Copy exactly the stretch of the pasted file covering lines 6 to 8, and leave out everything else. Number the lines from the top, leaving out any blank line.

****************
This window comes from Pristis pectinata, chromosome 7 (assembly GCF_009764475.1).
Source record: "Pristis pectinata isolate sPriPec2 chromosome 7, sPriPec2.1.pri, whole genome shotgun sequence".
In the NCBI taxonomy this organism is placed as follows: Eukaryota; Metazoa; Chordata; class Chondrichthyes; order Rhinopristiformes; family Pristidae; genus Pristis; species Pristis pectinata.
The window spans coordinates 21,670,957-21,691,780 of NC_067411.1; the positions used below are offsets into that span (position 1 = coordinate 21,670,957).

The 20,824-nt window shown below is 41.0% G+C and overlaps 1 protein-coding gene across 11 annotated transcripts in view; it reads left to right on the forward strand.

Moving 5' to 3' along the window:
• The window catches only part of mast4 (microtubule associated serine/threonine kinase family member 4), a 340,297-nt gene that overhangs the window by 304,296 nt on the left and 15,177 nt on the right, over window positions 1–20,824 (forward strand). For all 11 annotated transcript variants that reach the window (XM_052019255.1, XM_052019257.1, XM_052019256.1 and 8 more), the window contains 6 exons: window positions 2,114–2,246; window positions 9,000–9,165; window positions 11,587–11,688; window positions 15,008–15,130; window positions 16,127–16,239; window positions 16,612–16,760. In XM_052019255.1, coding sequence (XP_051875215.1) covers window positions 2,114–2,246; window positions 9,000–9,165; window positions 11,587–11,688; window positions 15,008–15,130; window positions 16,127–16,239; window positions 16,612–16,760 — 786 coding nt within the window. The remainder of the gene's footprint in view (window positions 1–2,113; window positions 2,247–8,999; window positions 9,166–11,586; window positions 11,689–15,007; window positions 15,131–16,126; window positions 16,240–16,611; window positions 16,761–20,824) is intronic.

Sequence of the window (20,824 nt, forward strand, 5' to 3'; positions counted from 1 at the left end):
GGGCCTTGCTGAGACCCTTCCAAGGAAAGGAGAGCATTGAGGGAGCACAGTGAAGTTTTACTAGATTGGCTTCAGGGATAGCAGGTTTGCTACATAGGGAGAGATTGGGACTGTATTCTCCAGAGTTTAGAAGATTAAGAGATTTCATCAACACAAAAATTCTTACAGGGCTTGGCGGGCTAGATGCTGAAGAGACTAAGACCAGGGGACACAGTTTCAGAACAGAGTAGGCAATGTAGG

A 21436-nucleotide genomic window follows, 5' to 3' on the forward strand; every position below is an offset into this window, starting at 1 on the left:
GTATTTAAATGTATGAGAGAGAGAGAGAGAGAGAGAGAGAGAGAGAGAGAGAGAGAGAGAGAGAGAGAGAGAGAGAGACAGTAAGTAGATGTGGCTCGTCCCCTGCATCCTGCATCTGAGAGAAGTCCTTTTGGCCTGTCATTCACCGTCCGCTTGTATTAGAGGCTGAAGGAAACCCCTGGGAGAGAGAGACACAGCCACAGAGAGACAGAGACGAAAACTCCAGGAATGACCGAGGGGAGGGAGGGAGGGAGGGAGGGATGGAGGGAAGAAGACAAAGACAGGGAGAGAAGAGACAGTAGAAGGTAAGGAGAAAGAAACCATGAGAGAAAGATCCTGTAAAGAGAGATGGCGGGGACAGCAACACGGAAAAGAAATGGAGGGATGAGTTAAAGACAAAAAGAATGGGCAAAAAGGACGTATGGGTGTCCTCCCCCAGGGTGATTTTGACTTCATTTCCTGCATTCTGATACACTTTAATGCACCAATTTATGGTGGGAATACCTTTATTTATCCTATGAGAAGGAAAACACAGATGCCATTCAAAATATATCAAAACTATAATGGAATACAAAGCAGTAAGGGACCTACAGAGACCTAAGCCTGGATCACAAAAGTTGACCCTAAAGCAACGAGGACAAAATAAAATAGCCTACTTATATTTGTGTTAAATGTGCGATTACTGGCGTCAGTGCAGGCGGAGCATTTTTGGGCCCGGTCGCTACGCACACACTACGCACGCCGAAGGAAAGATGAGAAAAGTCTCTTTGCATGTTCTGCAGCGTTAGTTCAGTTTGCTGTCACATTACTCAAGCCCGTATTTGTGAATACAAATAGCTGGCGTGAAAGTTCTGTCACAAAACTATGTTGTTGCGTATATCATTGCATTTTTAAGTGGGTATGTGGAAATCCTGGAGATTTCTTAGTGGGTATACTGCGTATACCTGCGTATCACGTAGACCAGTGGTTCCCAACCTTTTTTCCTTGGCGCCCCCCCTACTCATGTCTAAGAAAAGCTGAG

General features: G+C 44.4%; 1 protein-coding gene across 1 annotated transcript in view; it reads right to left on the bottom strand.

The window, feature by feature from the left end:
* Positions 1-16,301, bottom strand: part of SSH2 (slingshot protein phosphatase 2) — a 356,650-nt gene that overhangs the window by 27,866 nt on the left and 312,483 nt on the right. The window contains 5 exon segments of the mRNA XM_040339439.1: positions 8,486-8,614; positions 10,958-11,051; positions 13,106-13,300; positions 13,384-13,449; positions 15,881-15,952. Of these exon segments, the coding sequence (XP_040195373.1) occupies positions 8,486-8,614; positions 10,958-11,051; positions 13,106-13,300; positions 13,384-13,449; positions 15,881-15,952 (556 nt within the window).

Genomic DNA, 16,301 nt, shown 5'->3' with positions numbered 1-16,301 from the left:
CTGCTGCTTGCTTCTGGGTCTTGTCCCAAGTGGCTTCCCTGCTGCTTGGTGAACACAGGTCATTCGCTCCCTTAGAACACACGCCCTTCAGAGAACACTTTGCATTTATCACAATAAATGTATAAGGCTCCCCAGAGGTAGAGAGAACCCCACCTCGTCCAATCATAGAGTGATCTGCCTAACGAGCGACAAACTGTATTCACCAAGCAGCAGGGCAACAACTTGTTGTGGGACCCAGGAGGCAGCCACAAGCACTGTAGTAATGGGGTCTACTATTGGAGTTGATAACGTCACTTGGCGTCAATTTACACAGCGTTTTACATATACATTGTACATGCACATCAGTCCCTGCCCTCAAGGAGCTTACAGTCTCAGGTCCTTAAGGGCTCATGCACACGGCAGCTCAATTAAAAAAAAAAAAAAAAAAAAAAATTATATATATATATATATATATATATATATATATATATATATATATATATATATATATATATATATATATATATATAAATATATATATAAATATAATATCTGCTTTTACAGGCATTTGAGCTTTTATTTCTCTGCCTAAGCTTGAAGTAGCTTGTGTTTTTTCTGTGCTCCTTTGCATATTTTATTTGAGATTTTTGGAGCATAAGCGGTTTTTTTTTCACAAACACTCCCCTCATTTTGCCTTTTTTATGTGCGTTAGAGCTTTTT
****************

Moving 5' to 3' along the window:
• The window catches only part of mast4 (microtubule associated serine/threonine kinase family member 4), a 340,297-nt gene that overhangs the window by 304,296 nt on the left and 15,177 nt on the right, over window positions 1–20,824 (forward strand). For all 11 annotated transcript variants that reach the window (XM_052019255.1, XM_052019257.1, XM_052019256.1 and 8 more), the window contains 6 exons: window positions 2,114–2,246; window positions 9,000–9,165; window positions 11,587–11,688; window positions 15,008–15,130; window positions 16,127–16,239; window positions 16,612–16,760. In XM_052019255.1, coding sequence (XP_051875215.1) covers window positions 2,114–2,246; window positions 9,000–9,165; window positions 11,587–11,688; window positions 15,008–15,130; window positions 16,127–16,239; window positions 16,612–16,760 — 786 coding nt within the window. The remainder of the gene's footprint in view (window positions 1–2,113; window positions 2,247–8,999; window positions 9,166–11,586; window positions 11,689–15,007; window positions 15,131–16,126; window positions 16,240–16,611; window positions 16,761–20,824) is intronic.

Sequence of the window (20,824 nt, forward strand, 5' to 3'; positions counted from 1 at the left end):